Psoriasis is a chronic disease that affects 125 million people worldwide and almost 8 million Americans. Recent studies indicate that nearly 60% of psoriasis patients said their disease was a large problem in their everyday life. Grammy Award-winning artist LeAnn Rimes just announced that she is a lifelong psoriasis sufferer. She hopes to bring more attention to this skin disease so that more people are aware of the physical and emotional effects of psoriasis.
According to People.com, Rimes, 26, was diagnosed with the chronic autoimmune disease at age 2. By age 6 she was covered in red, scaly patches that would crack and bleed. “Not only does that take a physical toll on your body, but it takes an emotional toll,” Rimes tells PEOPLE. “I was very self-conscious.”
125 million people worldwide have psoriasis, including 5.8 to 7.5 million Americans.1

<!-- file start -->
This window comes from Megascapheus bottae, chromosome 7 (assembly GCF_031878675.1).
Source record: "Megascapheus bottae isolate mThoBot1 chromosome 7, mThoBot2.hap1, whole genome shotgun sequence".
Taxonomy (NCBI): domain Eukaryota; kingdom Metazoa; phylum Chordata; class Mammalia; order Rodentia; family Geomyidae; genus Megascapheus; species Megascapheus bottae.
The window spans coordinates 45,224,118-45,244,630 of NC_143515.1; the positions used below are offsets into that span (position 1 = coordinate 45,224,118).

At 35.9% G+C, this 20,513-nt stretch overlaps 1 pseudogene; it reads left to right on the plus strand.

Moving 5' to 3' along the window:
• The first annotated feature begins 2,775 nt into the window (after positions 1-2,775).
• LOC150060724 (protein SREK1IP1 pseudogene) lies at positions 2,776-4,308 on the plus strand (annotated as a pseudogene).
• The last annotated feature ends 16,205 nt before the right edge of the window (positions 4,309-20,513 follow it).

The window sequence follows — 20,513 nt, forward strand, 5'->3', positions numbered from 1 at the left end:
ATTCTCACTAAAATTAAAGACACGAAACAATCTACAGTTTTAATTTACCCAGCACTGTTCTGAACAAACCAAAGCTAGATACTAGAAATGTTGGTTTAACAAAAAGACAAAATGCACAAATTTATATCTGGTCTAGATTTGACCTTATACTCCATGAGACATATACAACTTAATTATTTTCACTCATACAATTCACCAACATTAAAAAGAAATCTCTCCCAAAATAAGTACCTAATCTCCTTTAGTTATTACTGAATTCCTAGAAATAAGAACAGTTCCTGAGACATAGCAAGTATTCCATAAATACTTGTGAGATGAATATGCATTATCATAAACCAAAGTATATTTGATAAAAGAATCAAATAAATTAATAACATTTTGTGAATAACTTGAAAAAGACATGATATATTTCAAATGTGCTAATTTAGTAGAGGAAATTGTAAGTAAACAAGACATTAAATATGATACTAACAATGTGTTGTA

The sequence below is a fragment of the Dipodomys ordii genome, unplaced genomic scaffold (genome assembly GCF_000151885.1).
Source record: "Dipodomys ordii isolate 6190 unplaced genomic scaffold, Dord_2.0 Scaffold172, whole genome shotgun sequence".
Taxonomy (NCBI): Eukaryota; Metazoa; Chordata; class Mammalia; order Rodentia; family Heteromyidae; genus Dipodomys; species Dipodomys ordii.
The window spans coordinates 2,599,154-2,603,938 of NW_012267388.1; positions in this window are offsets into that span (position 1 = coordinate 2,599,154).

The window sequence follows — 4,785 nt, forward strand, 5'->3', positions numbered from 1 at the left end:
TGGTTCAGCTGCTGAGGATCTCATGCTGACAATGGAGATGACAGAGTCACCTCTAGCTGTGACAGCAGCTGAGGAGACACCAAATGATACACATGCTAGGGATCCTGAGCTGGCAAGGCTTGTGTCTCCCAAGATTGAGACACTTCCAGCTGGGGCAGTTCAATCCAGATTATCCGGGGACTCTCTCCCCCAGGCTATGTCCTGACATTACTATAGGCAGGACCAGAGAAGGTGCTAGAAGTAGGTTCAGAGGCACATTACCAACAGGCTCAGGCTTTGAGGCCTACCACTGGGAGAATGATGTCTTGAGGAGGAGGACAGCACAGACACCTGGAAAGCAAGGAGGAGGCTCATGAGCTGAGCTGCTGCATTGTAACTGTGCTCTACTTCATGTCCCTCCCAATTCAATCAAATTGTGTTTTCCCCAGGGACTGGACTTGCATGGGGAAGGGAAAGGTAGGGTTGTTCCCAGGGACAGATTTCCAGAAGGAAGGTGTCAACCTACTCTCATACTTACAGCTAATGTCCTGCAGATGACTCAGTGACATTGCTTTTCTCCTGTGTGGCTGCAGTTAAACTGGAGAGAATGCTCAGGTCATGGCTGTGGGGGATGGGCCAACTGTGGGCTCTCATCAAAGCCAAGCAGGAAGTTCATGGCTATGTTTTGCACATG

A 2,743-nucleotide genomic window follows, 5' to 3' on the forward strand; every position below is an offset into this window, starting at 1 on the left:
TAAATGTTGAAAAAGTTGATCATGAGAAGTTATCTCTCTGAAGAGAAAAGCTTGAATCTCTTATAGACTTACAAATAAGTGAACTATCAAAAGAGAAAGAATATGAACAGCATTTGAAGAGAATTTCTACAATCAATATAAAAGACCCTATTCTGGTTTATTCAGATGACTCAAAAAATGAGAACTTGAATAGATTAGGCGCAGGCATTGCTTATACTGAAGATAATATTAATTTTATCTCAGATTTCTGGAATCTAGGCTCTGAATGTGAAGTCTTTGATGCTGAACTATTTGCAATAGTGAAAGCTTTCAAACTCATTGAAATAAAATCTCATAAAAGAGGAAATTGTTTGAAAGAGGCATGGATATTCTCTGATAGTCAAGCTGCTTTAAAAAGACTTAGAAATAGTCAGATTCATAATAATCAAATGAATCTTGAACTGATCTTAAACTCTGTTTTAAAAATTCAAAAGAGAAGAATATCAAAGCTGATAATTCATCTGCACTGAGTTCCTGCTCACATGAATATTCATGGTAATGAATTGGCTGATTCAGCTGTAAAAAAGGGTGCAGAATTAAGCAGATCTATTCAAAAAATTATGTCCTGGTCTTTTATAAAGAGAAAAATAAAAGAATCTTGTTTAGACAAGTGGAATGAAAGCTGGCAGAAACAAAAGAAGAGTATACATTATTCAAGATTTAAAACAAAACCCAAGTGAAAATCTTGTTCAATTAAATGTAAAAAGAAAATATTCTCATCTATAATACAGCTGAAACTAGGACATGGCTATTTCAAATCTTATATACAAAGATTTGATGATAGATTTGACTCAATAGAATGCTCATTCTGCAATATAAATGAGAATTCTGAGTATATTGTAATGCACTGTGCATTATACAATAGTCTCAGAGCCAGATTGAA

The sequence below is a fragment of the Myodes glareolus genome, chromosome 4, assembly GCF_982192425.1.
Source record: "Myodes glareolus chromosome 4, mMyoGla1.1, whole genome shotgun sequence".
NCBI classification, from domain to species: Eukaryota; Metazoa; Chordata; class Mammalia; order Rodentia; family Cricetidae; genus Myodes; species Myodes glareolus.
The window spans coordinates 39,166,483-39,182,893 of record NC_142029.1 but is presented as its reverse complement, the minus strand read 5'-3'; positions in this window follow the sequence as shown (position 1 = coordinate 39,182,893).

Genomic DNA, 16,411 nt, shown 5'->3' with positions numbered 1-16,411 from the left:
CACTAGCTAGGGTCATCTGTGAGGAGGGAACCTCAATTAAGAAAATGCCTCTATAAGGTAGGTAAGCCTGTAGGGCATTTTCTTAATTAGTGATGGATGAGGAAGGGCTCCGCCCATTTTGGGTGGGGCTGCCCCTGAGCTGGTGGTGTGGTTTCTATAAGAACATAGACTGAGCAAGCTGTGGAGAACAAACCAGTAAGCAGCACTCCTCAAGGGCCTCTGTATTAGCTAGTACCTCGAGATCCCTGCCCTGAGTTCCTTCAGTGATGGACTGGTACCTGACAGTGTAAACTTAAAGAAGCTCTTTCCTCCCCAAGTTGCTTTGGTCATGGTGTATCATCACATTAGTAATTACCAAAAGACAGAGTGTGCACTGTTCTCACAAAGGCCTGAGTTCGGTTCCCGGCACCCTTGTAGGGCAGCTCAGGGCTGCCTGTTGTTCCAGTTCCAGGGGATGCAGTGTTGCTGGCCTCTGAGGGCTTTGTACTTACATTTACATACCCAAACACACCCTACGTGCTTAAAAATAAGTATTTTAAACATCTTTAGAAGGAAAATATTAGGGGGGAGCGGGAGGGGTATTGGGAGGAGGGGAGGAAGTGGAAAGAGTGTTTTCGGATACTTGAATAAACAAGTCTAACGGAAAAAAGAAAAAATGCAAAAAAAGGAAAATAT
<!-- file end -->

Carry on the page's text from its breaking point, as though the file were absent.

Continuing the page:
Both men and women are affected by psoriasis, with a slightly higher prevalence among women.2
Psoriasis imposes a significant financial burden on the individual and the healthcare system – overall costs of treating the disease may exceed $3 billion annually in the US.3
For most people, psoriasis has a significant and unfavorable impact on quality of life. Recent studies indicate the following:
Nearly 60% of patients said their disease was a large problem in their everyday life.4
Patients with psoriasis covering more of their body experience a greater negative impact on their quality of life.5
Psoriasis had a greater impact on quality of life in women and younger patients.5
Many people who suffer from psoriasis have a low level of satisfaction with their treatment options. According to the National Psoriasis Foundation Benchmark Survey:
Nearly 80 percent of persons who were very dissatisfied with their treatment did not have severe disease.1
Psoriasis often appears between the ages of 15 and 25, but can develop at any age.1
About 75% of psoriasis patients have a mild form of the disease.
Nearly 25% of patients suffer from moderate to severe psoriasis.